Law Boy has some points that you must be aware of but they are not rules that must be followed. Magicians need to give audiences credit and most of the "don't mix magic and flourishing" arguements are built on a faulty premise. The idea that a flourish demonstrates skill and thus tips the fact that you are doing sleight of hand and not magic. Problem is, when you use cards, the audience knows you are doing sleight of hand. It doesn't matter if you are doing flourishy or non flourishy magic, if you use cards they know they are watching sleight of hand. It is one of the main reasons so many top mentalists steer clear from card effects, or at least use them sparingly. When you see guys like David Berglas or Derren Brown use card effects they generally do everything they can to give the appearance that they hardly touched the pack. That's because every second you touch the pack the spectators are subconsciously wondering what sleight of hand you may be doing.

When you decide whether to add a flourish to magic, or not to add a flourish to magic, worry less about the perception of sleight of hand and more about the "flow" of the effect. For instance, I have two ACRs. One culminated in card to wallet and the other finishes with Josh Jays, "The Big Deal." The Big Deal ends by finding their card and then dealing out a perfect black jack hand, a perfect poker hand, and a perfect bridge hand. Because I'm "dealing gambling hands" it works well to add flourishy cuts because the theme is control of the deck. My card to wallet ACR is meant to look clean and direct. A simple three phase ACR that culminates with the card to wallet. It isn't that the ACR looks like real magic, it looks like sleight of hand, but adding flourishes would take away from the simple directness of the routine.

Just a note- Lawboy certainly didn't say that you shouldn't add the two together so I am not trying to imply that he did. It merely touched on a topic that gets bantered around a lot so I thought I would add my take on the issue. All and all Lawboy has some very good points.

Well thank you very much for your words of advice and wisdom.

But I ask again, where do you think I should start to get a solid grounding in cardistry? Should I get Genisis v1? Or should I get something else?


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 Post subject: Re: Is this a good idea?
PostPosted: Tue Jul 19, 2011 5:41 pm 
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Flappy2 wrote:
Well thank you very much for your words of advice and wisdom.

But I ask again, where do you think I should start to get a solid grounding in cardistry? Should I get Genisis v1? Or should I get something else?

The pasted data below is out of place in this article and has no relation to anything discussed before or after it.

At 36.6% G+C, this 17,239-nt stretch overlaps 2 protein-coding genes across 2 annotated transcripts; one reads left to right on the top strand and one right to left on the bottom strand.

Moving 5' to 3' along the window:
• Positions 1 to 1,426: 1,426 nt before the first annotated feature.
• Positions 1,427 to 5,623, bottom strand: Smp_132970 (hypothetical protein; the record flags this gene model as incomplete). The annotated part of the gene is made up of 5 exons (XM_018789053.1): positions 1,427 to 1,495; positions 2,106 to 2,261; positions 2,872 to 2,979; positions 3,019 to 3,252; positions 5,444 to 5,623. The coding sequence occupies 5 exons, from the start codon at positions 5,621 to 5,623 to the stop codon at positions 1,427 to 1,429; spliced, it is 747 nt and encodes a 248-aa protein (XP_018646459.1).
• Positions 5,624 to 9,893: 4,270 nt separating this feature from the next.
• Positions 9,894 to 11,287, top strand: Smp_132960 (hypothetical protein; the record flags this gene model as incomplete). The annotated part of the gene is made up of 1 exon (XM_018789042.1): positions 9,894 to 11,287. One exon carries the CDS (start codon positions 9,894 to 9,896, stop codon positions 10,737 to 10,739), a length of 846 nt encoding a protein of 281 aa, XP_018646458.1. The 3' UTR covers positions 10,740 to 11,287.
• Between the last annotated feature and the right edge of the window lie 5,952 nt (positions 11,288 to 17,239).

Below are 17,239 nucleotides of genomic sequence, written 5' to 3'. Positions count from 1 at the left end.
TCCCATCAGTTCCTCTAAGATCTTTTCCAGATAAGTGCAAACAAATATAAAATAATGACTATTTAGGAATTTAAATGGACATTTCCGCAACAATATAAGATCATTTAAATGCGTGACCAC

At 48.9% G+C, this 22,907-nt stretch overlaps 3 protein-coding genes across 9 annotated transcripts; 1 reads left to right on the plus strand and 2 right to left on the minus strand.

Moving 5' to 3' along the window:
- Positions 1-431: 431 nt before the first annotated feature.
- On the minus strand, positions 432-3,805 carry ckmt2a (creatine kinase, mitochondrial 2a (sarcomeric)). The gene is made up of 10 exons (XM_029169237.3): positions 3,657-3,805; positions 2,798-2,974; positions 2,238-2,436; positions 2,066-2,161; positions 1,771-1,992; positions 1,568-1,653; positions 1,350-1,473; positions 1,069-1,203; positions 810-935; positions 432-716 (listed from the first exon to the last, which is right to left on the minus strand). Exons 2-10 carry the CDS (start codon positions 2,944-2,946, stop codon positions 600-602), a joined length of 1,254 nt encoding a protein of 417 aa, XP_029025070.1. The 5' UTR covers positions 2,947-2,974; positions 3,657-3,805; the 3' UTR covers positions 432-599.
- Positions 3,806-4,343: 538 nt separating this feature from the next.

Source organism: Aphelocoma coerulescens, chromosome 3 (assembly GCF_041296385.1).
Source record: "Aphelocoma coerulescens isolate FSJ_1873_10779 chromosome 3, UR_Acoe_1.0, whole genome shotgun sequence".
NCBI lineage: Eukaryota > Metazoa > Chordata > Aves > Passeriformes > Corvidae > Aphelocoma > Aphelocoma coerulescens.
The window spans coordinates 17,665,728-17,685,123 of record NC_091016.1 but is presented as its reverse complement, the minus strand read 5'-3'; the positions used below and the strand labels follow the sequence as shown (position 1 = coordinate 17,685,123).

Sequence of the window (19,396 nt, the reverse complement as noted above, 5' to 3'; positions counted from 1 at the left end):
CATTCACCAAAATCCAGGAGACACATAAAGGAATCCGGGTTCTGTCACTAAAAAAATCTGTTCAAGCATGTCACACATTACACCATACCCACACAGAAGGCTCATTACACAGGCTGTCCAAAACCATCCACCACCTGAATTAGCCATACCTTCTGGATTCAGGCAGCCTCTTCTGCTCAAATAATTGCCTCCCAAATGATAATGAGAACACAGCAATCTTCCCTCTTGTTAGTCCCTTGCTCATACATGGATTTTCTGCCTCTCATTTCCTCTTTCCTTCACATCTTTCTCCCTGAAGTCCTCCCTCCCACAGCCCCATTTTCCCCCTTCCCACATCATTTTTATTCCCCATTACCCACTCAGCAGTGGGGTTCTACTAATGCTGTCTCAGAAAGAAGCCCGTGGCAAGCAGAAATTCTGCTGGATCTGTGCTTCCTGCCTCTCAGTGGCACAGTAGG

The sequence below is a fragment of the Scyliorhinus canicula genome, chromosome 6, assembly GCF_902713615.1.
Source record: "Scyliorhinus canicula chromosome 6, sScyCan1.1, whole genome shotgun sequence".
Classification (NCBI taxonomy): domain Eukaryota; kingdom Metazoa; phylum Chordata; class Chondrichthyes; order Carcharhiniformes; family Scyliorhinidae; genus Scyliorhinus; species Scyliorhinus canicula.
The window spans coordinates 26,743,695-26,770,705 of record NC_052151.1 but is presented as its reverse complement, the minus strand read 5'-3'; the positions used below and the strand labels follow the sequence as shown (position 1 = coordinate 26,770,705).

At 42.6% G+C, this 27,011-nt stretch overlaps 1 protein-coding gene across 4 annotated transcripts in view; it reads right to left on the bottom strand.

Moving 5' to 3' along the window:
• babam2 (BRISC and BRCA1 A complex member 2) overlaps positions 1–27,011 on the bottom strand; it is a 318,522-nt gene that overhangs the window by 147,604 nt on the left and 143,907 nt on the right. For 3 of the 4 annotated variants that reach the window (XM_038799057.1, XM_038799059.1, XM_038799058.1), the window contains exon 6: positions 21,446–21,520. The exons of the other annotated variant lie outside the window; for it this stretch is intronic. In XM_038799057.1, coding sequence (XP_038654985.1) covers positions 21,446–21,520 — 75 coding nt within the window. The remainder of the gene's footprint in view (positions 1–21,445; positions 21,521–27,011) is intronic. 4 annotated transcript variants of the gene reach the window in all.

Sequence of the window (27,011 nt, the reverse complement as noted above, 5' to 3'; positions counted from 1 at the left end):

I started to learn before Genesis was released and after TechnostyleZ mentioned his recommendations I'd have to say that that would have been a good starting point. I don't have the other two resources so I can't really comment.


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 Post subject: Re: Is this a good idea?
PostPosted: Tue Jul 19, 2011 9:35 pm 
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Flappy2 wrote:
But I ask again, where do you think I should start to get a solid grounding in cardistry? Should I get Genisis v1? Or should I get something else?


The three I listed will all give you a good foundation, just watch the trailers and decide what you really want to learn.

Although I can't say whether The Encyclopedia is truly the best place to start, but I feel it's important to know that it's probably the single largest source of flourishes you can buy due to being a book. Because of the wide range of topics, (one/two handed cuts, springs, shuffles, armspreads, fans, etc) it's absolutely a must buy if you want a broad scope of playing card flourishes regardless if you're a beginner, intermediate, or advanced.


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 Post subject: Re: Is this a good idea?
PostPosted: Tue Jul 19, 2011 10:28 pm 
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TeKNoSTyLeZ wrote:
Flappy2 wrote:
But I ask again, where do you think I should start to get a solid grounding in cardistry? Should I get Genisis v1? Or should I get something else?


The three I listed will all give you a good foundation, just watch the trailers and decide what you really want to learn.

Although I can't say whether The Encyclopedia is truly the best place to start, but I feel it's important to know that it's probably the single largest source of flourishes you can buy due to being a book. Because of the wide range of topics, (one/two handed cuts, springs, shuffles, armspreads, fans, etc) it's absolutely a must buy if you want a broad scope of playing card flourishes regardless if you're a beginner, intermediate, or advanced.

I ended up ordering Genesis v1. (I think this one appealed to me the most.)

I do plan to get the Encyclopedia in the future, though. Thanks for your help. And if you have any other suggestions/recommendations, please, let me know.